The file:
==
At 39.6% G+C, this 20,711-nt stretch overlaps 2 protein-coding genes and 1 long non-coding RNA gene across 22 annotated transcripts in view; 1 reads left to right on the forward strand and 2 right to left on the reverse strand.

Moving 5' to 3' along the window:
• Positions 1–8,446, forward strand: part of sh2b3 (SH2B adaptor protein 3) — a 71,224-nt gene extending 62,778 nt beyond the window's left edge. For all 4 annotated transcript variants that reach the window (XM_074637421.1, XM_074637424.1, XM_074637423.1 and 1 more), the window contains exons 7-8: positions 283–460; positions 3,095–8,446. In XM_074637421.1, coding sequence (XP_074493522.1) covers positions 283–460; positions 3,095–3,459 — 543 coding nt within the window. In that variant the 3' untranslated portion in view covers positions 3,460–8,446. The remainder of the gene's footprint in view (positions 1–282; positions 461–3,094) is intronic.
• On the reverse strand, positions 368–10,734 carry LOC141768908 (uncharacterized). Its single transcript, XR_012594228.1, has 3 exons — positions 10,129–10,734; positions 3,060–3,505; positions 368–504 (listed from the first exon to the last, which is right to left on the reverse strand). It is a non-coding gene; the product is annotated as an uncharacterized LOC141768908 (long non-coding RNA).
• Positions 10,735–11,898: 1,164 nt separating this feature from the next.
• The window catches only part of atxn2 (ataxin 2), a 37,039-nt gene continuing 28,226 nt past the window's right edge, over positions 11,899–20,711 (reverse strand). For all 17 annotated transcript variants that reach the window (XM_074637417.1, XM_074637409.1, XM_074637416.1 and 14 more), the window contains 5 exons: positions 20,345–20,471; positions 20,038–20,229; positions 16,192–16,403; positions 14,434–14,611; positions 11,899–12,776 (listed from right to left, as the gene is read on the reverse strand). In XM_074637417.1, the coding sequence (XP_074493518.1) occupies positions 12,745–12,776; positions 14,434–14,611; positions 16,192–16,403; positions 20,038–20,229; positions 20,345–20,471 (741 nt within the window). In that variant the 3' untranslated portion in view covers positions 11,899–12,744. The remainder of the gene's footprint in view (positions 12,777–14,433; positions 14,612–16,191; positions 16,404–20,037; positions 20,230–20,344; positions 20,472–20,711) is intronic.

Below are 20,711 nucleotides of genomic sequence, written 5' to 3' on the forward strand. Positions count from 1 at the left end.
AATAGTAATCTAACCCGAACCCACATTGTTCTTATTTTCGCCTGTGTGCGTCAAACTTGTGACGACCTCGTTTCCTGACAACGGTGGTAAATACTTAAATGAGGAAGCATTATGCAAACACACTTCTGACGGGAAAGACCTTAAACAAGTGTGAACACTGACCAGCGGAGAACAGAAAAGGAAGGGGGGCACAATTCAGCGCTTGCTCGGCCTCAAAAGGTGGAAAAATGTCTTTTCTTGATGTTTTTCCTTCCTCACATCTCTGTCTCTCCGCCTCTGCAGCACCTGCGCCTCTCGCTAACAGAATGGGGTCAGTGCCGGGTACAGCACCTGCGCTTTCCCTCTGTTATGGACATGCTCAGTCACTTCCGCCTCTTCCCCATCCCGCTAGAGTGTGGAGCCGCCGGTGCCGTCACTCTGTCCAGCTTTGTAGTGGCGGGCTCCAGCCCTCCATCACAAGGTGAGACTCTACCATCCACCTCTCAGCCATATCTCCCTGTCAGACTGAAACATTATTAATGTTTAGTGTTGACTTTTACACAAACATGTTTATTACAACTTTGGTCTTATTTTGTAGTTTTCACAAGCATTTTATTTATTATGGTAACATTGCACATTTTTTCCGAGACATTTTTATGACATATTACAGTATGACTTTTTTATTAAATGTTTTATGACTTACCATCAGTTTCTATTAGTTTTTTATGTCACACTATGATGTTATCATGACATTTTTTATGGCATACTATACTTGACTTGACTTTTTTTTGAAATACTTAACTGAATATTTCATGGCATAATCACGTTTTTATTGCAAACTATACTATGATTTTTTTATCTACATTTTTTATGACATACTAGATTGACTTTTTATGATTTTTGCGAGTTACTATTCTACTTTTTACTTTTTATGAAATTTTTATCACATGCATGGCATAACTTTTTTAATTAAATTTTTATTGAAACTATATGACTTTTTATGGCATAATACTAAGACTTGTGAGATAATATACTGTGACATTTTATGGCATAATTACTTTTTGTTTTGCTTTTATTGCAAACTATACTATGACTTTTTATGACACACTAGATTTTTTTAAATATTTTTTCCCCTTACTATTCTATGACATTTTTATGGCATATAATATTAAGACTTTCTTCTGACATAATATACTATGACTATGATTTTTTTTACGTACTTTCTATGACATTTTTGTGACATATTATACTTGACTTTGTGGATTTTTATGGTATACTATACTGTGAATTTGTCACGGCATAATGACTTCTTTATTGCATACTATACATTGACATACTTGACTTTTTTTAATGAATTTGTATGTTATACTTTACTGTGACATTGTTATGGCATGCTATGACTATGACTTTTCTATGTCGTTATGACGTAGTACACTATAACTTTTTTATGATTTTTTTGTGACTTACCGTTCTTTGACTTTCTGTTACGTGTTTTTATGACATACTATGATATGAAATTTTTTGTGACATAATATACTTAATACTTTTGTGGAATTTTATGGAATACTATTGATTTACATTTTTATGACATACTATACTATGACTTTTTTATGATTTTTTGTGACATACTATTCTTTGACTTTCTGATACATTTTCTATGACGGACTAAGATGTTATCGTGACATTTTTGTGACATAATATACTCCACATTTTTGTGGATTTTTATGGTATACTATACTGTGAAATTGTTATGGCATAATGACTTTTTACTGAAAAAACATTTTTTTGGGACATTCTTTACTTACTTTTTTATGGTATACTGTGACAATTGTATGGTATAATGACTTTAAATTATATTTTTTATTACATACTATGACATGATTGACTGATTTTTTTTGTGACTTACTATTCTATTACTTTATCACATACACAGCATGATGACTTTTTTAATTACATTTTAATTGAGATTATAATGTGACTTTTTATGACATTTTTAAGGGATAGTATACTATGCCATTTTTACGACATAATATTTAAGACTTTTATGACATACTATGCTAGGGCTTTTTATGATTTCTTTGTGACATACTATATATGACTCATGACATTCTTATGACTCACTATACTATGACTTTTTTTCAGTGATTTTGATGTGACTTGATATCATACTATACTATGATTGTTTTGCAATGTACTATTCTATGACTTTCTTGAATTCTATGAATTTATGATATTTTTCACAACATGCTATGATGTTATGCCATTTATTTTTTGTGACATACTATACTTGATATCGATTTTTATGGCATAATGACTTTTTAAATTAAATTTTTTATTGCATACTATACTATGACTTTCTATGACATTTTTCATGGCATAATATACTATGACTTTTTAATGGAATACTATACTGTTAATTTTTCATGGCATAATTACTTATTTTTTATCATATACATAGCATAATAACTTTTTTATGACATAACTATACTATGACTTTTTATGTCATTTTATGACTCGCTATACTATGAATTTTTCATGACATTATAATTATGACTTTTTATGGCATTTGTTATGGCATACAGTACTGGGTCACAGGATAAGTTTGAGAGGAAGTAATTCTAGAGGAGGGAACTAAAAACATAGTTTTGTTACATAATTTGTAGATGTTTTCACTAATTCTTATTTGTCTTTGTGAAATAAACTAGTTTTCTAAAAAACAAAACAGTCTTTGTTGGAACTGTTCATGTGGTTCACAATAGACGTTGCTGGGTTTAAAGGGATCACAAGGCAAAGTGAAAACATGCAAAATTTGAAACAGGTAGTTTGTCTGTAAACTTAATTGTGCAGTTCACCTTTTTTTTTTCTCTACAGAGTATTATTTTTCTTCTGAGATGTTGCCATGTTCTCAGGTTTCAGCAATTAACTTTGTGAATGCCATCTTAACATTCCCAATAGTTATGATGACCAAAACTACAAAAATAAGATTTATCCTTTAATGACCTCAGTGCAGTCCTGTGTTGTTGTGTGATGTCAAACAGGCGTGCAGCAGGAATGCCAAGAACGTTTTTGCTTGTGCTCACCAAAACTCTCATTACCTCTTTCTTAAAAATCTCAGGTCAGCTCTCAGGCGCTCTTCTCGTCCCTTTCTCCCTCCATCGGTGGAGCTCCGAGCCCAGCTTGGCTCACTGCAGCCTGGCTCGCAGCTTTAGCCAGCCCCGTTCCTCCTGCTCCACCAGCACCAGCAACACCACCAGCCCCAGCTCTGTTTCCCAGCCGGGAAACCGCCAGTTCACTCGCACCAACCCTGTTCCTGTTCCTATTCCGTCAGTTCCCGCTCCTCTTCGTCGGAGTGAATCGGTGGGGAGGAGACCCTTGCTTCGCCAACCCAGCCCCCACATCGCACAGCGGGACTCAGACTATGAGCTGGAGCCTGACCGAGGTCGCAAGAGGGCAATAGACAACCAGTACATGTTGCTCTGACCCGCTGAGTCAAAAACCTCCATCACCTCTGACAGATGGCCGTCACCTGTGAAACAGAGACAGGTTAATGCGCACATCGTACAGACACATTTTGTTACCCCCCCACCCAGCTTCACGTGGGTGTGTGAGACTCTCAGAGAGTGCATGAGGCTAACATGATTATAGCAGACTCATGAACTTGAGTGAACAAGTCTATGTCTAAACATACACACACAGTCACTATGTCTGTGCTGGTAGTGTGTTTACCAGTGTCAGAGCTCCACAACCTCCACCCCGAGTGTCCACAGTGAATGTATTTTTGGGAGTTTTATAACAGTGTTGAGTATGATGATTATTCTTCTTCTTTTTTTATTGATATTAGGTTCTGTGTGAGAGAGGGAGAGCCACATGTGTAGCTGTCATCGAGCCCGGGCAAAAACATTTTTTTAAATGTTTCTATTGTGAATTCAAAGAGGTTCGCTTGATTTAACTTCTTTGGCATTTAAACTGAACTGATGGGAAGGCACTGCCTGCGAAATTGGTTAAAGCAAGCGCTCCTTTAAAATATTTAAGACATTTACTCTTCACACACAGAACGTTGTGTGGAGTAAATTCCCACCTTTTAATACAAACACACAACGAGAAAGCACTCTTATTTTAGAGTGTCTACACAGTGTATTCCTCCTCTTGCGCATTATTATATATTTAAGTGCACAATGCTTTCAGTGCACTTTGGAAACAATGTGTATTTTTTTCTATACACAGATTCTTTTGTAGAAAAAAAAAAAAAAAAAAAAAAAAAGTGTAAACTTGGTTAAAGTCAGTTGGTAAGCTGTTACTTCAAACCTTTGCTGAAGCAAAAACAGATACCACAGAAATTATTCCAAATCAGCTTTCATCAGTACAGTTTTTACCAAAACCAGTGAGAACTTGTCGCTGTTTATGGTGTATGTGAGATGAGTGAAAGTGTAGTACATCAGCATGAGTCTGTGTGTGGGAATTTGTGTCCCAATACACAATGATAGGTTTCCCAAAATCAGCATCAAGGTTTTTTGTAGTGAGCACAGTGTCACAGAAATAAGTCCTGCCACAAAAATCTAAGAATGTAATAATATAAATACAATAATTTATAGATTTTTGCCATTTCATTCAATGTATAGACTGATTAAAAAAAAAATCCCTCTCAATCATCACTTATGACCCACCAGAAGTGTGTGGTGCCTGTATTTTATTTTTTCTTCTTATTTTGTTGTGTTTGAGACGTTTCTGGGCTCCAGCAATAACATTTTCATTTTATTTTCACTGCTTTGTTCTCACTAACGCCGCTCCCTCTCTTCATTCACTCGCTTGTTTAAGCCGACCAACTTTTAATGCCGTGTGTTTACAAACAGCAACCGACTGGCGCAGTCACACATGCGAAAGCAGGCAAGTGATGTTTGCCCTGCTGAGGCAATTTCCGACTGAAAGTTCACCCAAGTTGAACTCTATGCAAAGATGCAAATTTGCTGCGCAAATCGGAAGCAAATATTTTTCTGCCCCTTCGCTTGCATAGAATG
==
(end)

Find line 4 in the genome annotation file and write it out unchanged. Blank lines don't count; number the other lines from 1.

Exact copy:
• On the reverse strand, positions 368–10,734 carry LOC141768908 (uncharacterized). Its single transcript, XR_012594228.1, has 3 exons — positions 10,129–10,734; positions 3,060–3,505; positions 368–504 (listed from the first exon to the last, which is right to left on the reverse strand). It is a non-coding gene; the product is annotated as an uncharacterized LOC141768908 (long non-coding RNA).